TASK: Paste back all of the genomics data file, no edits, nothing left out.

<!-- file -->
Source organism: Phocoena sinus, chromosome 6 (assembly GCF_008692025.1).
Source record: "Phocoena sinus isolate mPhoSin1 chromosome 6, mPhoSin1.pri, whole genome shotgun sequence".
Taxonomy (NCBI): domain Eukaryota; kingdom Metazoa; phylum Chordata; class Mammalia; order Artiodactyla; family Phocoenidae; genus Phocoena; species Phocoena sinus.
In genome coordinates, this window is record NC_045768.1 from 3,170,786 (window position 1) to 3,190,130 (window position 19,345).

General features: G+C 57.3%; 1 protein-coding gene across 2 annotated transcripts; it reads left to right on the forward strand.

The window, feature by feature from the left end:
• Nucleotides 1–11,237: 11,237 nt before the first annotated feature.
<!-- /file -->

Source organism: Phocoena sinus, chromosome 6 (assembly GCF_008692025.1).
Source record: "Phocoena sinus isolate mPhoSin1 chromosome 6, mPhoSin1.pri, whole genome shotgun sequence".
Taxonomy (NCBI): domain Eukaryota; kingdom Metazoa; phylum Chordata; class Mammalia; order Artiodactyla; family Phocoenidae; genus Phocoena; species Phocoena sinus.
In genome coordinates, this window is record NC_045768.1 from 3,170,786 (window position 1) to 3,190,130 (window position 19,345).

General features: G+C 57.3%; 1 protein-coding gene across 2 annotated transcripts; it reads left to right on the forward strand.

The window, feature by feature from the left end:
• Nucleotides 1–11,237: 11,237 nt before the first annotated feature.